YOU ARE BIDDING ON A RARE 7"EMERSON, LAKE & PALMER LUCKY MAN KNIFE-EDGE RELEASED ON ISLAND RECORDS 10 203 AT THIS IS A GERMAN ISSUED STEREO RECORD THE RECORD IS IN EXCELLENT CONDITION, THE SLEEVE HAS VERY SLIGHT RING/EDGE./WEAR, AND SLIGHT SIGNS OF AGE/WEAR WE DO COMBINE POSTAGE FOR ITEMS PURCHASED MEANING THAT WE DO PROVIDE POSTAGE DISCOUNTS ON MULTIPLE PURCHASES WHERE POSSIBLE, AS A RULE THE FIRST LP IS CHARGED AT STANDARD POSTAL RATE AND EACH ITEM THERE AFTER AT AROUND A 50% DISCOUNT, AND THE SAME GOES FOR 7" RECORDS, THERE MAY BE A FEW EXCEPTIONS TO THIS, SUCH AS BEING UNABLE TO COMBINE POSTAGE FOR A POSTER AND A RECORD, PLEASE FEEL FREE TO CONTACT US IF YOU ARE STILL UNSURE ITEMS ARE PACKAGED IN STIFF CARD MAILERS WITH STIFFENERS, AND ARE REMOVED FROM SLEEVES PRIOR TO PACKING-UNLESS THE ITEM IS SOLD AS 'SEALED' Emerson, Lake & Palmer were progressive rock's first supergroup. Greeted by the rock press and the public as something akin to conquering heroes, they succeeded in broadening the audience for progressive rock from hundreds of thousands into tens of millions of listeners, creating a major radio phenomenon as well. Their flamboyance on record and in the studio echoed the best work of the heavy metal bands of the era, proving that classical rockers could compete for that arena-scale audience. Over and above their own commercial success, the trio also paved the way for the success of such bands as Yes , who would become their chief rivals for much of the 1970s.
Keyboardist Keith Emerson planted the seeds of the group in late 1969 when his band the Nice shared a bill at the Fillmore West with King Crimson , and the two first spoke of the possibility of working together. After the Crimson lineup began disintegrating during their first U.S. tour, Lake opted to leave the group. Upon officially teaming in 1970, Emerson and Lake auditioned several drummers before they approached Carl Palmer , not yet 20 years old and already an overpowering talent, as well as a former member of the Crazy World of Arthur Brown and Atomic Rooster .
The trio's first rehearsals mostly picked up from the Nice 's and King Crimson 's respective repertoires, including such well-known numbers as "Rondo" and "21st Century Schizoid Man." In August of 1970, ELP played their first show at the Plymouth Guildhall, just ahead of the Isle of Wight Festival in August of 1970, where they astonished more than half a million onlookers with their sound and instrumental prowess. The group's self-titled debut album , comprised of their strongest early originals and two dazzling classical adaptations -- filled with rippling piano and synthesizer playing by Emerson and lightning-fast drumming by Palmer , and anchored around Lake 's bass work -- was finished the following month and released in November. That album was an instant success, rising to the Top Five in England and the Top 20 in America with considerable help from a last-minute addition -- pressed to fill out the running time of the album, the group settled on a composition that Lake had written as a boy, called "Lucky Man." The latter became their debut single and made the Top 50 in America.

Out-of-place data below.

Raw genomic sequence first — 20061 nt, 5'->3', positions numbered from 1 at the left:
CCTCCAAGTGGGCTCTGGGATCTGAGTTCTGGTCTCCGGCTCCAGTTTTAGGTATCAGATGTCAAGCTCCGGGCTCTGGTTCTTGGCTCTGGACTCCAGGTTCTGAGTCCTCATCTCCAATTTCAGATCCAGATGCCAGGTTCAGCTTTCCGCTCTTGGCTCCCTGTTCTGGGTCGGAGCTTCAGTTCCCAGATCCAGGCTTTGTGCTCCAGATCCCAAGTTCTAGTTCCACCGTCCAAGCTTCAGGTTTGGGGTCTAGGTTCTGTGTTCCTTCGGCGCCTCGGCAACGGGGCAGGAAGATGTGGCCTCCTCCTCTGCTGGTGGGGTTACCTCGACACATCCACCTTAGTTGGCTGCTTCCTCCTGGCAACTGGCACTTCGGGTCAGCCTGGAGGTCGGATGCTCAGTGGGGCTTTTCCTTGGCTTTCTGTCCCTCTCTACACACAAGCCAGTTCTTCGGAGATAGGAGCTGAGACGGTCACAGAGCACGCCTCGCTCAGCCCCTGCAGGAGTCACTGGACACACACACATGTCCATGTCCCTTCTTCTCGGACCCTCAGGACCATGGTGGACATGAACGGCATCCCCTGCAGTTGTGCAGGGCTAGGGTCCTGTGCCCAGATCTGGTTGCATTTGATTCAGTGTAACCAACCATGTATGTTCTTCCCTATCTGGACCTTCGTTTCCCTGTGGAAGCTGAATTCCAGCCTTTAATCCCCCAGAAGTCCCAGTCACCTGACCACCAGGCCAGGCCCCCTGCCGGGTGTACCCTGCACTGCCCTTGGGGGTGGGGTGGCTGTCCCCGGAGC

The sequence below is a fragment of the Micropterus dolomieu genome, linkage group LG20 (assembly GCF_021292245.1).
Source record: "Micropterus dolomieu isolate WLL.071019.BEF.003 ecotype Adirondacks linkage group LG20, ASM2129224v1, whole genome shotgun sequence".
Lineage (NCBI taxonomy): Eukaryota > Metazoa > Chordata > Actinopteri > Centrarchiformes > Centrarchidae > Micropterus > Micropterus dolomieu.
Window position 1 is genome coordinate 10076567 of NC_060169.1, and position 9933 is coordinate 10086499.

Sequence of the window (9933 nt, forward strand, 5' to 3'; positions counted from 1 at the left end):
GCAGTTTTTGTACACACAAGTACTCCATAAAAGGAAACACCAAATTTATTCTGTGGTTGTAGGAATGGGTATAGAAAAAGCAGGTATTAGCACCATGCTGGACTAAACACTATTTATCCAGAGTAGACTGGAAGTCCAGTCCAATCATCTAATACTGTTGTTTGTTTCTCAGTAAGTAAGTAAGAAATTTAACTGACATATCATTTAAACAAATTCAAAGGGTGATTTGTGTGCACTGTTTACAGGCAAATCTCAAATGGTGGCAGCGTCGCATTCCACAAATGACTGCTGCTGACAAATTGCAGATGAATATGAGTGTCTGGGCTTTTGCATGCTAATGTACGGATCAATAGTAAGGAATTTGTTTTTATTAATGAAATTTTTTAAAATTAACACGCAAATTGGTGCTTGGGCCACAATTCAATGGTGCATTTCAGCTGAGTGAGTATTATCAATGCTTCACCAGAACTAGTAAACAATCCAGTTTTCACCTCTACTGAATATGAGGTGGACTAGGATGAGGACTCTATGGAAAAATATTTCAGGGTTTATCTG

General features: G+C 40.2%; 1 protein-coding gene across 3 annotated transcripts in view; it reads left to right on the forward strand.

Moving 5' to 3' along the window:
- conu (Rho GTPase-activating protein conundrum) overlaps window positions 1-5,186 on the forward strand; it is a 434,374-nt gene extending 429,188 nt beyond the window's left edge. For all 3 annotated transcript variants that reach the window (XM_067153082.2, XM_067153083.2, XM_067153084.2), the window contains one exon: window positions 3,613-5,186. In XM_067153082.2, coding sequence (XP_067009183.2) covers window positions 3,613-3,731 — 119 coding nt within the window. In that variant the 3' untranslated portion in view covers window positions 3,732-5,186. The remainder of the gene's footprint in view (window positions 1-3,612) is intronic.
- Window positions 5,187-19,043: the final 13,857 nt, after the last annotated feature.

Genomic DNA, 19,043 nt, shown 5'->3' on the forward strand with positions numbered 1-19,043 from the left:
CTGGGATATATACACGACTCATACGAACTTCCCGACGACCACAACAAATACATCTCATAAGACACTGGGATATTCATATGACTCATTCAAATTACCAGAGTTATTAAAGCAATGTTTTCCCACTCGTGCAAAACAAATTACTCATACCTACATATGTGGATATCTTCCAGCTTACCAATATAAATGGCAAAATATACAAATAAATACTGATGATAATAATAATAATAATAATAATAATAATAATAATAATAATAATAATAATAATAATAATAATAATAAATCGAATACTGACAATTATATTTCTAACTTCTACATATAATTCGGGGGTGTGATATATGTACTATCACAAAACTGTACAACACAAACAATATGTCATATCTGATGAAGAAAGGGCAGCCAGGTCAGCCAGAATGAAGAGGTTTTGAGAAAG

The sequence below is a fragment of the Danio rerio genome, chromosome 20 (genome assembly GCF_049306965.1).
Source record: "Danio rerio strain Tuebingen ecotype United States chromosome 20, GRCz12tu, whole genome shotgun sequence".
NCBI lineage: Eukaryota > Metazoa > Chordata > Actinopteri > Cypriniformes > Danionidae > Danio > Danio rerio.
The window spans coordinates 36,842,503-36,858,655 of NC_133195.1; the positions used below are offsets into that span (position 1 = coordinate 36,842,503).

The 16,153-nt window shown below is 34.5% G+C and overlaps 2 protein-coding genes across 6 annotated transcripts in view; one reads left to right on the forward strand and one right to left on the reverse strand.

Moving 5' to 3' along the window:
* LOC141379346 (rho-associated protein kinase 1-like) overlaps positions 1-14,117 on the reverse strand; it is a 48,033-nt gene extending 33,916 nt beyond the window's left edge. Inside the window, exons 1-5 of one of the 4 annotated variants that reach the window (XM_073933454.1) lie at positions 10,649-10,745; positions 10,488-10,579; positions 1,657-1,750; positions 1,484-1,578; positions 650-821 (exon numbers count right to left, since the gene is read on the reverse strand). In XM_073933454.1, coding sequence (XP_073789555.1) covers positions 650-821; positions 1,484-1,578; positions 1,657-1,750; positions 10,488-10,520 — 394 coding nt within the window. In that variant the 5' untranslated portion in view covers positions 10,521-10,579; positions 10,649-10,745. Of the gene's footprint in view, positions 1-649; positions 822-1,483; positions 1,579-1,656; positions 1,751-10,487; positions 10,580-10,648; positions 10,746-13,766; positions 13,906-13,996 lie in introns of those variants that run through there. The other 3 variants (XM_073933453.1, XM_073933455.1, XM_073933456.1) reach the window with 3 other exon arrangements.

The trio's stage act rapidly became the stuff of legend, Emerson 's organ pyrotechnics -- which dated from his days with the Nice -- getting him compared to Jimi Hendrix . The recording of the second ELP album, Tarkus (1971), tested their cohesiveness while stretching their sound in new directions and dimensions, with a much more complex electronic keyboard sound and a running time on the title track that took up the entire first side. But "Tarkus" the composition, despite its difficult birth (at first, Lake didn't resonate very well to the musical textures or time signature that Emerson and Palmer had begun with), ultimately defined the ELP sound as most people understood it: loud and bombastic, somewhat gloomy in its lyrical tone, and boundlessly exultant in its instrumental power. The Tarkus album reached number one in...